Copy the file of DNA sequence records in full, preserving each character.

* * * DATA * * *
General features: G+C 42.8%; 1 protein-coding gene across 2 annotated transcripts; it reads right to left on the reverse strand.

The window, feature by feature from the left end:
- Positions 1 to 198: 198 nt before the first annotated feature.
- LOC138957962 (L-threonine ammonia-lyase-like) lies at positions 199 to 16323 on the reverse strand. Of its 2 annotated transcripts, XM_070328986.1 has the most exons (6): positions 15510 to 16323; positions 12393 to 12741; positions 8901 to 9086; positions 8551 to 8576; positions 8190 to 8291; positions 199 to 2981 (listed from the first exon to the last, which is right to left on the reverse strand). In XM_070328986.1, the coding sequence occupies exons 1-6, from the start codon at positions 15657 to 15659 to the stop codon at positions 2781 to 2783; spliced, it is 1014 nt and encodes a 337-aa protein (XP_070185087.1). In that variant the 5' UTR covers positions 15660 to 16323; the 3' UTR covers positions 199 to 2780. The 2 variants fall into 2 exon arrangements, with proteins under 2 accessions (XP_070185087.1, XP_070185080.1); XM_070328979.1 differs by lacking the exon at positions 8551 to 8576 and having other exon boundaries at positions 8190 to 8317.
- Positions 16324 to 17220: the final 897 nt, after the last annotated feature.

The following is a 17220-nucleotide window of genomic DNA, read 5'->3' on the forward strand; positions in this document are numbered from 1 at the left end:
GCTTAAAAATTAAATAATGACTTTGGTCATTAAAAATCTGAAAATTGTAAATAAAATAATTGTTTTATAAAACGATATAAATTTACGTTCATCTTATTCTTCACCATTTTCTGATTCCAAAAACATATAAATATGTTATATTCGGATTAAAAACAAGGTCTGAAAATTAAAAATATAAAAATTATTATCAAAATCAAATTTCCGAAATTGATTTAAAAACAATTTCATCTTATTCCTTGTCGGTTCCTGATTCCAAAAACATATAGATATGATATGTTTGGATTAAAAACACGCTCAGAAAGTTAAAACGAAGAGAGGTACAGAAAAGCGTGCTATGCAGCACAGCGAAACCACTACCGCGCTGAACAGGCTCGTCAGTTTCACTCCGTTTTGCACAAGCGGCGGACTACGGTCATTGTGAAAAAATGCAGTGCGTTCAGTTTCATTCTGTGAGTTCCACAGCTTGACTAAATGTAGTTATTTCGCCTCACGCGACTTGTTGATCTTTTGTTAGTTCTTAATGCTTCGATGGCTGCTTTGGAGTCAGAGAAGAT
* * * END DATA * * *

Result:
General features: G+C 42.8%; 1 protein-coding gene across 2 annotated transcripts; it reads right to left on the reverse strand.

The window, feature by feature from the left end:
- Positions 1 to 198: 198 nt before the first annotated feature.
- LOC138957962 (L-threonine ammonia-lyase-like) lies at positions 199 to 16323 on the reverse strand. Of its 2 annotated transcripts, XM_070328986.1 has the most exons (6): positions 15510 to 16323; positions 12393 to 12741; positions 8901 to 9086; positions 8551 to 8576; positions 8190 to 8291; positions 199 to 2981 (listed from the first exon to the last, which is right to left on the reverse strand). In XM_070328986.1, the coding sequence occupies exons 1-6, from the start codon at positions 15657 to 15659 to the stop codon at positions 2781 to 2783; spliced, it is 1014 nt and encodes a 337-aa protein (XP_070185087.1). In that variant the 5' UTR covers positions 15660 to 16323; the 3' UTR covers positions 199 to 2780. The 2 variants fall into 2 exon arrangements, with proteins under 2 accessions (XP_070185087.1, XP_070185080.1); XM_070328979.1 differs by lacking the exon at positions 8551 to 8576 and having other exon boundaries at positions 8190 to 8317.
- Positions 16324 to 17220: the final 897 nt, after the last annotated feature.

The following is a 17220-nucleotide window of genomic DNA, read 5'->3' on the forward strand; positions in this document are numbered from 1 at the left end:
GCTTAAAAATTAAATAATGACTTTGGTCATTAAAAATCTGAAAATTGTAAATAAAATAATTGTTTTATAAAACGATATAAATTTACGTTCATCTTATTCTTCACCATTTTCTGATTCCAAAAACATATAAATATGTTATATTCGGATTAAAAACAAGGTCTGAAAATTAAAAATATAAAAATTATTATCAAAATCAAATTTCCGAAATTGATTTAAAAACAATTTCATCTTATTCCTTGTCGGTTCCTGATTCCAAAAACATATAGATATGATATGTTTGGATTAAAAACACGCTCAGAAAGTTAAAACGAAGAGAGGTACAGAAAAGCGTGCTATGCAGCACAGCGAAACCACTACCGCGCTGAACAGGCTCGTCAGTTTCACTCCGTTTTGCACAAGCGGCGGACTACGGTCATTGTGAAAAAATGCAGTGCGTTCAGTTTCATTCTGTGAGTTCCACAGCTTGACTAAATGTAGTTATTTCGCCTCACGCGACTTGTTGATCTTTTGTTAGTTCTTAATGCTTCGATGGCTGCTTTGGAGTCAGAGAAGAT